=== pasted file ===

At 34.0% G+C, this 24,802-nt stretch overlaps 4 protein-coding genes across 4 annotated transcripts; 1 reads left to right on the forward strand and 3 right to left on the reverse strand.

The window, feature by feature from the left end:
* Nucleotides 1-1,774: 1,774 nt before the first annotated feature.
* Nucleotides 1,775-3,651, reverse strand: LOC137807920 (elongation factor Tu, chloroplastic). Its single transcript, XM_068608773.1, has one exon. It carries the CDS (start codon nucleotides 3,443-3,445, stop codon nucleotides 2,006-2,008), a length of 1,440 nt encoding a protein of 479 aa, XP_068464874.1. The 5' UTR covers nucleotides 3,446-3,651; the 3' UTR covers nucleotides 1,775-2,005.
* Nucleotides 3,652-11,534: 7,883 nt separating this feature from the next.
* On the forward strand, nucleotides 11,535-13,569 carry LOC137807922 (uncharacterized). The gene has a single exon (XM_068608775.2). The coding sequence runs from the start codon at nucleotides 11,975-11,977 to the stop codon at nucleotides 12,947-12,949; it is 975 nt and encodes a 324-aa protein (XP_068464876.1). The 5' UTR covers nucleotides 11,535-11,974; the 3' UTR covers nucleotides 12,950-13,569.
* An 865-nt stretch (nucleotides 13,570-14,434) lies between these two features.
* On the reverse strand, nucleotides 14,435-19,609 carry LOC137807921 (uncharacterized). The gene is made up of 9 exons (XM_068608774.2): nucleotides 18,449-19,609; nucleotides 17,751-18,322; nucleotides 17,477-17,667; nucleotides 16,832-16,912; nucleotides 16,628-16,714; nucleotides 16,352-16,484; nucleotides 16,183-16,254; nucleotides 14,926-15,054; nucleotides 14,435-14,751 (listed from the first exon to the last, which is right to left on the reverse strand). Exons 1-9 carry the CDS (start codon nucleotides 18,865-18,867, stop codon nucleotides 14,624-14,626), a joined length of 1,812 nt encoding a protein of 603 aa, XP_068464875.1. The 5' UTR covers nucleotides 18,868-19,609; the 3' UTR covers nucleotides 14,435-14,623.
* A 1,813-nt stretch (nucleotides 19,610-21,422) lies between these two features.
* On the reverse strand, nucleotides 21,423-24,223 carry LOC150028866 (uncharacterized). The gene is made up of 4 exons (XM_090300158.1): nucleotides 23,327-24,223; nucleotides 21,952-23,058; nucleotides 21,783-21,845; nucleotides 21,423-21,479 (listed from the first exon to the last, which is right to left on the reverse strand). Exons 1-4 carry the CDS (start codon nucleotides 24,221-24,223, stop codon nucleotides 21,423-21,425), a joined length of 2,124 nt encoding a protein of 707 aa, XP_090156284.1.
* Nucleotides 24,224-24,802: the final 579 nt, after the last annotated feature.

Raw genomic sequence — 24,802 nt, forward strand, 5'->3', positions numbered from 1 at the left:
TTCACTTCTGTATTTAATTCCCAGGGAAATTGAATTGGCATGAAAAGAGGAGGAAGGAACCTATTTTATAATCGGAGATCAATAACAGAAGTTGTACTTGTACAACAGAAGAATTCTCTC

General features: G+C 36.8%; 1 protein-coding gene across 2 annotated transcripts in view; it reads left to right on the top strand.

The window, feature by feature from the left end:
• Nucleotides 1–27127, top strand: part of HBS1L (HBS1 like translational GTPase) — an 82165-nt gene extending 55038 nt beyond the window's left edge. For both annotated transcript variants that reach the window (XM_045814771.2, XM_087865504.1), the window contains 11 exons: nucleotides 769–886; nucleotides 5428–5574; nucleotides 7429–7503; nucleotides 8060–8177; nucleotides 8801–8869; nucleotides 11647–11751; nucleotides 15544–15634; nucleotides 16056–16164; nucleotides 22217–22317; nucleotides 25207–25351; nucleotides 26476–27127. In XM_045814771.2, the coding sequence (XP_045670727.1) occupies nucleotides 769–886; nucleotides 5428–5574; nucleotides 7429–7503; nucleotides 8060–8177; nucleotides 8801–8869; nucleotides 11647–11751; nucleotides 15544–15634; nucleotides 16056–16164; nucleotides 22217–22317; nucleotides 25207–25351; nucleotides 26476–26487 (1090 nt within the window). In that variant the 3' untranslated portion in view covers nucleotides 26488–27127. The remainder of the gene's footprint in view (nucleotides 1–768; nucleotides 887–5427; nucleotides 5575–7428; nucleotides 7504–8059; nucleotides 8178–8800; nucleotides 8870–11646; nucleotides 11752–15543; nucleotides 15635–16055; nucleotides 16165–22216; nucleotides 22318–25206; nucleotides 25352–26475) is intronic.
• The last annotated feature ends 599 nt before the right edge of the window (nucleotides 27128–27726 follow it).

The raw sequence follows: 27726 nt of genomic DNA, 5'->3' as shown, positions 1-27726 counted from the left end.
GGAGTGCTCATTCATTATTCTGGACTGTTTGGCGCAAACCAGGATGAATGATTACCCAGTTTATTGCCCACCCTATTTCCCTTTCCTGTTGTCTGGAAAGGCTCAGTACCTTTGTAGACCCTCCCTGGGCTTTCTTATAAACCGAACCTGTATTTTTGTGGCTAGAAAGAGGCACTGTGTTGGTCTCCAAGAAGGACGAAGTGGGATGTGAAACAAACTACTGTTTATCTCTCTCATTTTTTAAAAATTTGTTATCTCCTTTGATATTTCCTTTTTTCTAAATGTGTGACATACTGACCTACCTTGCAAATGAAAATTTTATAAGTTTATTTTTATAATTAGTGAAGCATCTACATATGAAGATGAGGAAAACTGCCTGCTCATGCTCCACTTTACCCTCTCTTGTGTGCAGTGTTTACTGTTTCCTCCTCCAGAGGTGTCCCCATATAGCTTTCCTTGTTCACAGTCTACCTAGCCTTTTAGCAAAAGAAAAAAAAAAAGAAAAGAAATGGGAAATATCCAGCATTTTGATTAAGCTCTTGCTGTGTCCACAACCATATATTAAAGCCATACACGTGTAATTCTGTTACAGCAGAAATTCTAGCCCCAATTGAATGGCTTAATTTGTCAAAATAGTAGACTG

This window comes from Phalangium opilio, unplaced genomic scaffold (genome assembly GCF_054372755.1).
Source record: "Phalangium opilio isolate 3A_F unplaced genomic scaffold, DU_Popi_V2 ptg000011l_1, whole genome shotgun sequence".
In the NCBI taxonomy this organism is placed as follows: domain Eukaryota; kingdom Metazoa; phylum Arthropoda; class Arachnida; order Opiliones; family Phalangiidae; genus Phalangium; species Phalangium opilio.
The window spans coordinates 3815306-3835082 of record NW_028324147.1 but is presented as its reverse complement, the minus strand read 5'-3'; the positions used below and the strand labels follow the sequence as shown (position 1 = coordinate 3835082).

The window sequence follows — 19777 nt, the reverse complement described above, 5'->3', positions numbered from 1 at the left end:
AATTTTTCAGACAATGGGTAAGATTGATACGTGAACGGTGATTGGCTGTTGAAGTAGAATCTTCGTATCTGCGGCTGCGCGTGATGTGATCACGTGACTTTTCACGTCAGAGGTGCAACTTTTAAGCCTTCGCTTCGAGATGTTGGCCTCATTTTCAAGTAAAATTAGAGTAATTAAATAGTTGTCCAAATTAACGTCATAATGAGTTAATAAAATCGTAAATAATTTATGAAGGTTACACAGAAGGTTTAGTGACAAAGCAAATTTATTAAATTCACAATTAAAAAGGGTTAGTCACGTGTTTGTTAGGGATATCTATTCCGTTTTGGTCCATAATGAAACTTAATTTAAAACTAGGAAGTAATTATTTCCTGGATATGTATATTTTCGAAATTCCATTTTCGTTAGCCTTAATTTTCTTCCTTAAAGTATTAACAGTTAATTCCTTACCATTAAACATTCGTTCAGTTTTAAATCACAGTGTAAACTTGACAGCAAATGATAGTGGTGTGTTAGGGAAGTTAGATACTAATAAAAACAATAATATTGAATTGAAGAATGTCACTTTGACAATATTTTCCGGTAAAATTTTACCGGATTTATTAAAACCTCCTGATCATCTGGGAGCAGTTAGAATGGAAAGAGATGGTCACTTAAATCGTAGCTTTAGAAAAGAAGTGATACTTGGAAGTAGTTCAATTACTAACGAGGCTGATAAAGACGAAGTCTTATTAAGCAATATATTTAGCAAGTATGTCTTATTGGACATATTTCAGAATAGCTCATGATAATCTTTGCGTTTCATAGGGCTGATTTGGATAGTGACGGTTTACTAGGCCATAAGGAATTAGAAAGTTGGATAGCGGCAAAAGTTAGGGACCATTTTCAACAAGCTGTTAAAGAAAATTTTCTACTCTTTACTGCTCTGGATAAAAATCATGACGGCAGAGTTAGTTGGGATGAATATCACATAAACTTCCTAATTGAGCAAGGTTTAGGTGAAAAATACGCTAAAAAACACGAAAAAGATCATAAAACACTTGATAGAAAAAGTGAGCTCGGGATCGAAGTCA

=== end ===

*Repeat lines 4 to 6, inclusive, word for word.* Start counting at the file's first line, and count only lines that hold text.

* Nucleotides 1,775-3,651, reverse strand: LOC137807920 (elongation factor Tu, chloroplastic). Its single transcript, XM_068608773.1, has one exon. It carries the CDS (start codon nucleotides 3,443-3,445, stop codon nucleotides 2,006-2,008), a length of 1,440 nt encoding a protein of 479 aa, XP_068464874.1. The 5' UTR covers nucleotides 3,446-3,651; the 3' UTR covers nucleotides 1,775-2,005.
* Nucleotides 3,652-11,534: 7,883 nt separating this feature from the next.
* On the forward strand, nucleotides 11,535-13,569 carry LOC137807922 (uncharacterized). The gene has a single exon (XM_068608775.2). The coding sequence runs from the start codon at nucleotides 11,975-11,977 to the stop codon at nucleotides 12,947-12,949; it is 975 nt and encodes a 324-aa protein (XP_068464876.1). The 5' UTR covers nucleotides 11,535-11,974; the 3' UTR covers nucleotides 12,950-13,569.